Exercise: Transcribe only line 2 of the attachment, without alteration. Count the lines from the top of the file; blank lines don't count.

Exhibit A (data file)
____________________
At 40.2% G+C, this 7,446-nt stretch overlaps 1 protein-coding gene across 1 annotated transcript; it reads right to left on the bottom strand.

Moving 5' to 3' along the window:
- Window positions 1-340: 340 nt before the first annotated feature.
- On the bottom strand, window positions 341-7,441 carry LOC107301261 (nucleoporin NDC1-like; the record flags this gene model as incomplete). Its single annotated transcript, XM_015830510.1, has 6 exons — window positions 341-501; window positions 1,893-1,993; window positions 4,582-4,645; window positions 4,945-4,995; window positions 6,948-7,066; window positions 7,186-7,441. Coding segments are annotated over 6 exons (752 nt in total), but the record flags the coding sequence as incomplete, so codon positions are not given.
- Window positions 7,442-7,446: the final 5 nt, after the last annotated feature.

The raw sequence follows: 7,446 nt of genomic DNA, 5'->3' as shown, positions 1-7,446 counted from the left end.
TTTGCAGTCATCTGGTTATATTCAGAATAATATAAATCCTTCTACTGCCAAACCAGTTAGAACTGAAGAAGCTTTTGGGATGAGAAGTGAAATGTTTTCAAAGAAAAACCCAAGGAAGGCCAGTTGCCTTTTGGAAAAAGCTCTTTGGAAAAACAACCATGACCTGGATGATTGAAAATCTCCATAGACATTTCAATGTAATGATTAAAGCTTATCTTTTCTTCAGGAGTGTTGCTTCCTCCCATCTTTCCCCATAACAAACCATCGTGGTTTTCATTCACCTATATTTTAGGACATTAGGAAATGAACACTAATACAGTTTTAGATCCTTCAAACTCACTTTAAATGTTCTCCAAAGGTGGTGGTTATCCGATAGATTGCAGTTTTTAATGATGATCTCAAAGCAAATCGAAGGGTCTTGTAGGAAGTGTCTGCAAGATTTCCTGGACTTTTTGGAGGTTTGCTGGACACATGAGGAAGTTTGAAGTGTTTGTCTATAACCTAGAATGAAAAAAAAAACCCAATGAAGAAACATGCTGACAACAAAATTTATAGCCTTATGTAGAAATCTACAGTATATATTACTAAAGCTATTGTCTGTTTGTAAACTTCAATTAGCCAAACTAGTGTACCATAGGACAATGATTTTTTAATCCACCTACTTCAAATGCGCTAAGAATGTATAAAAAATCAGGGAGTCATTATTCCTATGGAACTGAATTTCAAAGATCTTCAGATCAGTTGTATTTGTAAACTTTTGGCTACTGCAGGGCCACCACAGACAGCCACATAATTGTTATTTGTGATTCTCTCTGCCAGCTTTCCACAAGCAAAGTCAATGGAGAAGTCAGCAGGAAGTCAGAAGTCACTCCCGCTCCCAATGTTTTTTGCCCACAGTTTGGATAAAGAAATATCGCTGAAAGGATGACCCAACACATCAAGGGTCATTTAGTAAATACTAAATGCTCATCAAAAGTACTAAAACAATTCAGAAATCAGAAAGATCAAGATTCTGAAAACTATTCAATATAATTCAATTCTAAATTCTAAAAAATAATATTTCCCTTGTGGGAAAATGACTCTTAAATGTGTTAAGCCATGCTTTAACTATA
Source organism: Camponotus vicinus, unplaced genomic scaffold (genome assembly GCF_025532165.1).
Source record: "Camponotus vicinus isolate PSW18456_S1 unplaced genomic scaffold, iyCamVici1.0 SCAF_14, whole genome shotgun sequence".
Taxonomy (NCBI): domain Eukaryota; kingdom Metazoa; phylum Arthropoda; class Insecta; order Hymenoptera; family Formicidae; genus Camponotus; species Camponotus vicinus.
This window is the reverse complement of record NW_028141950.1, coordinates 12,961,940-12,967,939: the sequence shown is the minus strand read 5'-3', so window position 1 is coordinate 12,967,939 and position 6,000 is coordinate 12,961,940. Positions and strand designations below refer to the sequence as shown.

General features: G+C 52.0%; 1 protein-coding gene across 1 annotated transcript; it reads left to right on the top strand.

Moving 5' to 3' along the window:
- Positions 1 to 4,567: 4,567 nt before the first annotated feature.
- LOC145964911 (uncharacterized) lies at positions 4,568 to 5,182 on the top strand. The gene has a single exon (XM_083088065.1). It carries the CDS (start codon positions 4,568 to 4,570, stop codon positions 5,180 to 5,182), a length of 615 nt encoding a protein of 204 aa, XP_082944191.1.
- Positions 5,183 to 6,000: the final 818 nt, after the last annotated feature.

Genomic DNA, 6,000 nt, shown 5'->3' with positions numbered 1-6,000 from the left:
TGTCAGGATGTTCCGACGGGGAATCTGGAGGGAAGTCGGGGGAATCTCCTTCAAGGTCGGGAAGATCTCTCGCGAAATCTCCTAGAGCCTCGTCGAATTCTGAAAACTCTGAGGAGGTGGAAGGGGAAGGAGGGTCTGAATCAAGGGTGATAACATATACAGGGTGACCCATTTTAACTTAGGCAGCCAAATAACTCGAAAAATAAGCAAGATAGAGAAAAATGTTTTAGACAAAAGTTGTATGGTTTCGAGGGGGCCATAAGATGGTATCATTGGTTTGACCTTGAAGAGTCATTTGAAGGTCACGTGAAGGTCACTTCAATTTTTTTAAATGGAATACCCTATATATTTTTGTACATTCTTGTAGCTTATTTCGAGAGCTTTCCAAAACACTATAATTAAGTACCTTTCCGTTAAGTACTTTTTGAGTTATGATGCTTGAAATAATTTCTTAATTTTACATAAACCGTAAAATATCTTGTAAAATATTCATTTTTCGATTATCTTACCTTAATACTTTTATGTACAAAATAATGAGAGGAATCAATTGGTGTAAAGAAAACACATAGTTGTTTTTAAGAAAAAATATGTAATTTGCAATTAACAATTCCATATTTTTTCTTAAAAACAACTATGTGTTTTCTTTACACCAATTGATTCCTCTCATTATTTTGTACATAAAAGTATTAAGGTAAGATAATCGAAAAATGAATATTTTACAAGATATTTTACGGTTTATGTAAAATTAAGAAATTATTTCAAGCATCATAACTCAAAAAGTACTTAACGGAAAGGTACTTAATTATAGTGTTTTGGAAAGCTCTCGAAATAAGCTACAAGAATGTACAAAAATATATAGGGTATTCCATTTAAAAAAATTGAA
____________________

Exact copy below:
Moving 5' to 3' along the window: